Smith is excellent at explaining the secret of Erdoğan’s success. Former allies and enemies, speechwriters and political veterans all describe his personal warmth and charisma – as well as his bullying, stubbornness, unflinching self-belief and towering rages. But Erdoğan Rising is much more than just a political biography. It’s a beautifully drawn portrait of a country and people that Smith knows and loves deeply. Along with Hugh and Nicole Pope’s 1998 Turkey Unveiled and Alev Scott’s 2014 Turkish Awakening, this book is essential reading for anyone interested in Turkey and its future.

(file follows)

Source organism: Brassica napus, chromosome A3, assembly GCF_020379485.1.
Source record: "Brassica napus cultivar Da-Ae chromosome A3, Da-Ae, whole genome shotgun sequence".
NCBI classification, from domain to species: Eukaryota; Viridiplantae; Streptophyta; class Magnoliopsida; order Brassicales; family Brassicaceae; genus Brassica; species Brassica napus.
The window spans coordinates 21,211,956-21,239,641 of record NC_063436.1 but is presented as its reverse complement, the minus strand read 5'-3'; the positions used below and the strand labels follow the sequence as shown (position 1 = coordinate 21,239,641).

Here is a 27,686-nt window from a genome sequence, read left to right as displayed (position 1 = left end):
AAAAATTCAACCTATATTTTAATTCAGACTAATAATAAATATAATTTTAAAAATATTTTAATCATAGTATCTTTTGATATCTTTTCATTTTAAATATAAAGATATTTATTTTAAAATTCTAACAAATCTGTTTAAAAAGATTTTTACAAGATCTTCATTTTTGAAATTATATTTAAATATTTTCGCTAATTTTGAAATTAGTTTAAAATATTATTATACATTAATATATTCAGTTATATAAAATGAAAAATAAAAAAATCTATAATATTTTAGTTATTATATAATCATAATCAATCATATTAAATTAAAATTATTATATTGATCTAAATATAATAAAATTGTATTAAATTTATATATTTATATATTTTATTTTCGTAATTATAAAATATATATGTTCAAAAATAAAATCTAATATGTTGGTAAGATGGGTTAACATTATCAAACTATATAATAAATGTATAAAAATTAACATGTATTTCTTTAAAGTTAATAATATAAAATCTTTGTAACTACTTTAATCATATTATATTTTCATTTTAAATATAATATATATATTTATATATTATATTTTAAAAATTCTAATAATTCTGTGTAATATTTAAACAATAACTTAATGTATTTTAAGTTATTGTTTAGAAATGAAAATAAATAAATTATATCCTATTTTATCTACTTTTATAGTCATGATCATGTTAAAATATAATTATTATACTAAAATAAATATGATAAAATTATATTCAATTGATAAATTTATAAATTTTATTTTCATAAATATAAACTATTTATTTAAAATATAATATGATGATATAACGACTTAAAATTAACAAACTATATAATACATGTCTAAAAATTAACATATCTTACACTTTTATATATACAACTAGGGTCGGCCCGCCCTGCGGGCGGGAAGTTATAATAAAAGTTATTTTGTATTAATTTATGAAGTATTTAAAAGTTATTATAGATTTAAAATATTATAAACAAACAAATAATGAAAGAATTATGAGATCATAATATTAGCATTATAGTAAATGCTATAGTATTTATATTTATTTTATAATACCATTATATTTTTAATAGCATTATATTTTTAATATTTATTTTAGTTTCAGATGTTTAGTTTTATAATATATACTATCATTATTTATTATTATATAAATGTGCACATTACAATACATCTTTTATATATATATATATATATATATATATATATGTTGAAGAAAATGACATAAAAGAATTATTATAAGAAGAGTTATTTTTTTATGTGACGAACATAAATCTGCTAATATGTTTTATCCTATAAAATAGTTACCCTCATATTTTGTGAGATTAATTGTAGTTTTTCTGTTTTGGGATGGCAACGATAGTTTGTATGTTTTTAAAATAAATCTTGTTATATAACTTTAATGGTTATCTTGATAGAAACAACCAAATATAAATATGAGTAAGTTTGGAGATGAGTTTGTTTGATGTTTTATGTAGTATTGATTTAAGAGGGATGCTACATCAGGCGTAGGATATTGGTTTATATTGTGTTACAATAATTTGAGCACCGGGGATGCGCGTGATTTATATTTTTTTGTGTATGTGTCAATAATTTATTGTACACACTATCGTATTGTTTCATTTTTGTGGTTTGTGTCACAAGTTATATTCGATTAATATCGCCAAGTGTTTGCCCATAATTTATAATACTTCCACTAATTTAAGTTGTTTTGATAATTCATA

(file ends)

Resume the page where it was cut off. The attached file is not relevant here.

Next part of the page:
Foreign correspondents’ books can be a mixed bag, sometimes too arch, like Edward Behr’s charming but often flippant memoir of 1978 (Anyone Here Been Raped and Speaks English?), or too dry, like Stephen Kinzer’s rigorous but desiccated Reset: Iran, Turkey, and America’s Future (2010). Erdoğan Rising is rich in imagery and anecdote without ever straying into mawkishness or superficiality. Smith wittily riffs on how she tries to guess the character of an interviewee or shopkeeper from the inevitable picture of Atatürk they have in their workplace: have they chosen a stern Atatürk, posing in his high-collared uniform, or a suave Atatürk, enjoying a cigarette and a glass of raki or dancing in white tie with his daughter? A Turkish friend – and I can imagine exactly just what sort of worldly, witty Istanbul intellectual could have said this – tells Smith that Turkey ‘is nothing but a country of cults … It’s Jerusalem in the Year Zero.’